After dinner I get two sarongs (or kamen, since they are for men) wrapped around me and tied at the waist and a three-cornered cloth (already folded and held in shape with a piece of internal wire) placed atop my head. The white button-down shirt they give me is too small for my chest so we leave it open at the front, my Love for Canggu – Bali visible to all. We go first to the family's own temple, where my friend's father performs our rights after we have purified ourselves with incense smoke and prayed three times with our hands together in front of our heads and different-colored flowers grasped between the tips of our longest fingers. The priest splashes holy water into the upheld palms of our right hands four times. I peek over at my friend's six-year-old daughter to see what I should be doing and she flashes me a gap-toothed smile, so I suck the water into my mouth just as she and her father are doing but am not sure what to do with the last splash and decide to follow their lead and rub it on my face and neck. The priest sprinkles a few grains of white rice into our palms and we use the remnants of holy water lingering there to stick them to the middle of our foreheads. My friend says to me that it is now OK to ask the gods for things and so I start saying my Thank Yous and asking that my friends and family be blessed with peace, prosperity, and Happiness. Overwhelmed with relief and gratitude, tears run down my cheeks, to gather in my beard. The girl looks over with a puzzled face as the tall bulé Westerner next to her cries, sitting in the dirt floor atop a Disney-themed floor mat with frayed edges. Without wiping the tears from my face I follow my friend and his daughter to a second temple, one for the wider family, where his uncle performs the rituals for us and we stuff more flowers behind our ears and stick more rice onto our foreheads.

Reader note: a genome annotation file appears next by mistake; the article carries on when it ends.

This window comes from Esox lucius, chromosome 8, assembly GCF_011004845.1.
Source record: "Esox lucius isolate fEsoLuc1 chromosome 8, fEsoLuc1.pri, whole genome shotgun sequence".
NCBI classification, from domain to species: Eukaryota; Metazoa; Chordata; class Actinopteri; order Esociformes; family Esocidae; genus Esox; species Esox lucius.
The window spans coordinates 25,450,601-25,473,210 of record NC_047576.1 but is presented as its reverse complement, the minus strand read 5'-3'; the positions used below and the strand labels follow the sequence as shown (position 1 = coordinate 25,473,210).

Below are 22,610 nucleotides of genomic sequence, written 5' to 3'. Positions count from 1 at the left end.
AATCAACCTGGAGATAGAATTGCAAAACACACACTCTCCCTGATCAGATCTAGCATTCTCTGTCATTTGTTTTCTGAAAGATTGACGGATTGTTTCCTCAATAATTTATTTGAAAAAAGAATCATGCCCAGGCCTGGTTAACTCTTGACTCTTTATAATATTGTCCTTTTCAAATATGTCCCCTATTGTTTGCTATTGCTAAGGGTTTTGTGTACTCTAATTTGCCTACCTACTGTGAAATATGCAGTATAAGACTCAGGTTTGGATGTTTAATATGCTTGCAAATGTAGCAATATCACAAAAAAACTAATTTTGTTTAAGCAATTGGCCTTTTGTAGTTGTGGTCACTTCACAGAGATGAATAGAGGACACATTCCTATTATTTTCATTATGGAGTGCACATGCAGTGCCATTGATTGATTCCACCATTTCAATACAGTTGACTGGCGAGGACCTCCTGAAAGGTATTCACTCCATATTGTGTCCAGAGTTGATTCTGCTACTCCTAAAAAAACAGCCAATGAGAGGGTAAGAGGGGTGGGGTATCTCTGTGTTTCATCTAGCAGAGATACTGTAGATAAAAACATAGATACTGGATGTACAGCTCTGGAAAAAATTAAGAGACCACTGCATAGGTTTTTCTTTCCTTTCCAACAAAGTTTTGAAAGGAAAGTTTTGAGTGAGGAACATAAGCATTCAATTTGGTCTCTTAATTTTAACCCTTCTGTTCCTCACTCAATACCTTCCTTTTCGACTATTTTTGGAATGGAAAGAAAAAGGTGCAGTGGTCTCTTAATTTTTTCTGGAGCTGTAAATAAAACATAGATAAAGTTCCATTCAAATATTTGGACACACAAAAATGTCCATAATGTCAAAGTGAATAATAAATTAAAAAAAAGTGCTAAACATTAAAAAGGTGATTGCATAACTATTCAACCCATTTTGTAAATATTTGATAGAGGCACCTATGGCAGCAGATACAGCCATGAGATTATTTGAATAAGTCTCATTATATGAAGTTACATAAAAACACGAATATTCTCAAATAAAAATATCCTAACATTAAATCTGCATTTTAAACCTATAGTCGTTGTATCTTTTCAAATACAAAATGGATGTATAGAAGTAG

The process is short, not lasting more than ten minutes, and before I know it we are walking through the darkened streets back to my friend's house, to drink more beers and smoke more smokes. He shares with me insider information about some cheap parcels of land near the river not far from his house that are sure to jump in value once the government paves the big road there with asphalt. After inquiring my friend agrees that it would be acceptable for me to make a donation at the larger family temple. With his daughter in hand he leads me back over to it and I feel terrible entering without my kamen on yet am greeted with warmth and smiles and press a folded up one-hundred-thousand rupiah note into a priest's hands. He bows his head to me with his hands together at the forehead and as I turn to take my leave he and his attendants gesture at me to take some fruit, which I have now just eaten. Oh, to be sure, I Love Canggu – Bali.
© americanifesto / 場黑麥